Data buckets containing sensitive information used by companies like Swiggy, Gromor Finance, and a Mysore-based health startup have been exposed and are publicly available, Business Standard reports. grayhatwarfare, a third party site, posted a dump of links to these publicly available buckets. The exposure raises significant questions of data protection hygiene companies, even as the Justice Srikrishna Committee is yet to table its report on recommended data protection norms for India.
The leaked information includes diagnostic reports by doctors, job offer letters, bank statements, and much more, according to the BS report. Srikanth Lakshmanan, a programmer, discovered the existence of Indian companies’ data in the buckets, the report says. About 1.8 million people’s data is reported to have been exposed.
Swiggy told Business Standard that it takes data security very seriously. HireXP, whose buckets exposed Swiggy data, denied to the newspaper that any of the leaked files were real, and that said that the documents were ‘dummy’ letters. BS noted that a lot of the documents contained detailed summaries of employee histories and pay.
What are data buckets?
Data buckets are a cloud-computing construct, where companies store documents and files in large servers maintained elsewhere. Amazon Web Services is a common provider that many businesses like Swiggy use to store their data in such buckets for ready retrieval. This is especially useful, for example, when Swiggy wants to show users pictures of dishes in a restaurant, but doesn’t have the server infrastructure in-house to manage millions of such image requests every day. Since data buckets let you link to every public resource (like a food photo from a restaurant) with a standard image URL, they are very useful when a web service is scaling.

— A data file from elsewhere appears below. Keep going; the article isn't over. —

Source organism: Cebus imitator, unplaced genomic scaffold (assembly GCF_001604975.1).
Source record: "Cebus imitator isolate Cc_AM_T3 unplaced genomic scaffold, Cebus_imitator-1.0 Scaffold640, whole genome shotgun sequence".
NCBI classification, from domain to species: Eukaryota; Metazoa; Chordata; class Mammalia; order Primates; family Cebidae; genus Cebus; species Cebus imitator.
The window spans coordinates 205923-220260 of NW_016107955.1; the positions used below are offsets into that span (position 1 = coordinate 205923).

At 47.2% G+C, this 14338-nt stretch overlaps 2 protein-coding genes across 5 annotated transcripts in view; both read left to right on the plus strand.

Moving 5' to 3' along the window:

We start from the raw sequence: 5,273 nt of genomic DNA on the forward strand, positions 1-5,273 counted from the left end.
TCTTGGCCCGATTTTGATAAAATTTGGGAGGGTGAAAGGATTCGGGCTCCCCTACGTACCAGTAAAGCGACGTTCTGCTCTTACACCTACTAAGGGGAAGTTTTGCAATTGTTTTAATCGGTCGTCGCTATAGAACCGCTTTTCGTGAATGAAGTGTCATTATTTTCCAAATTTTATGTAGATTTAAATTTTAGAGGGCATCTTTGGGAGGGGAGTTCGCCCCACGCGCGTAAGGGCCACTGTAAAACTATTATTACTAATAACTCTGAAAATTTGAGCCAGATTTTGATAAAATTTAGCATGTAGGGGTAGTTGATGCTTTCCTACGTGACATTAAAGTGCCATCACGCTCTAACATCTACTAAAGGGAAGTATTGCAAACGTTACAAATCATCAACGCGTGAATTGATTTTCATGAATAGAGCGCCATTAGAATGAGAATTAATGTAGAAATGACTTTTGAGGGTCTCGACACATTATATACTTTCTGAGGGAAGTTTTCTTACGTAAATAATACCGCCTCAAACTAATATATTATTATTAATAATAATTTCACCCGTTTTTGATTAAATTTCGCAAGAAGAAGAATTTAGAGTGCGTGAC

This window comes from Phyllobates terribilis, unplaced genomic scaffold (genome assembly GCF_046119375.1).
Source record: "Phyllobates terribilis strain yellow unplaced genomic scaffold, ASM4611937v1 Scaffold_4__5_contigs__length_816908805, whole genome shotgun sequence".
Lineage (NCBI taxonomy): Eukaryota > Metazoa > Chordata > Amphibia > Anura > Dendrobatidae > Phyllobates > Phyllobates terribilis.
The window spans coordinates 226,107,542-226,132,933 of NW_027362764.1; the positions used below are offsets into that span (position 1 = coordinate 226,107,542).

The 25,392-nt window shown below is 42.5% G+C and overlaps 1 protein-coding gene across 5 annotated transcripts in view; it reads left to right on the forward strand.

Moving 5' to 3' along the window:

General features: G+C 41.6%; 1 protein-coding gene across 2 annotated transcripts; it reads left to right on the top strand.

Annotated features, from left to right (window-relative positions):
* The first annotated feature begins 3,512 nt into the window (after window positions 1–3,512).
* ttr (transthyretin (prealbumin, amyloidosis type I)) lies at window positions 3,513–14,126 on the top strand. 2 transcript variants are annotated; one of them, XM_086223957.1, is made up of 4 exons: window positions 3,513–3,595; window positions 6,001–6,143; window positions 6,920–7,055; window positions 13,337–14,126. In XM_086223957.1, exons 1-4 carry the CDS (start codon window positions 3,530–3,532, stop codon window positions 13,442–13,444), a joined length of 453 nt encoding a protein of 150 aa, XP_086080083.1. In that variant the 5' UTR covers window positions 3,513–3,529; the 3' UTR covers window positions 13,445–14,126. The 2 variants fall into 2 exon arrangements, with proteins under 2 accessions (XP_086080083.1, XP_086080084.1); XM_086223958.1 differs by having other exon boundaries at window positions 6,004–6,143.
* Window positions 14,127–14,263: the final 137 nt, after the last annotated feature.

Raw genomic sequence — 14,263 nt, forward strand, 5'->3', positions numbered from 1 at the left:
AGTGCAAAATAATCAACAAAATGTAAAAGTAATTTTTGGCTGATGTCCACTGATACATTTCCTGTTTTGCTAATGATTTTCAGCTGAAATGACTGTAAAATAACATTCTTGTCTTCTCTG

In this case, Swiggy et al should have stored private data behind password-protected servers that should have ideally been restricted to the company. Instead, they ended up putting those files on buckets that are used for public resources, which meant that anyone looking hard enough could find those files. And they did.
Amazon Web Services said in a comment to BS that most buckets are set to extremely private by default, indicating that they were set by these companies to publicly available, for unkown reasons.
A common problem
Publicly available data buckets are a common source of such exposures, says Kiran Jonnalagadda*, a director at HasGeek. “The history of such breaches is very long. It’s just that it’s finally now in the news,” he said. “Most of these companies don’t have proper breach handling mechanism, nor do they have internal detection or knowledge, and secondly they don’t know what to do when it happens.”
“One common problem that a lot of companies have is that they have no idea how much infrastructure they have on AWS,” Jonnalagadda said. This makes it that much more likelier that some buckets that are supposed to be private will be publicly available. “It’s very simple to fix this, but it’s also very simple to make this mistake.”
* Kiran Jonnalagadda is a founding member of the Internet Freedom Foundation, of which MediaNama editor Nikhil Pahwa is chairman and a fellow co-founder.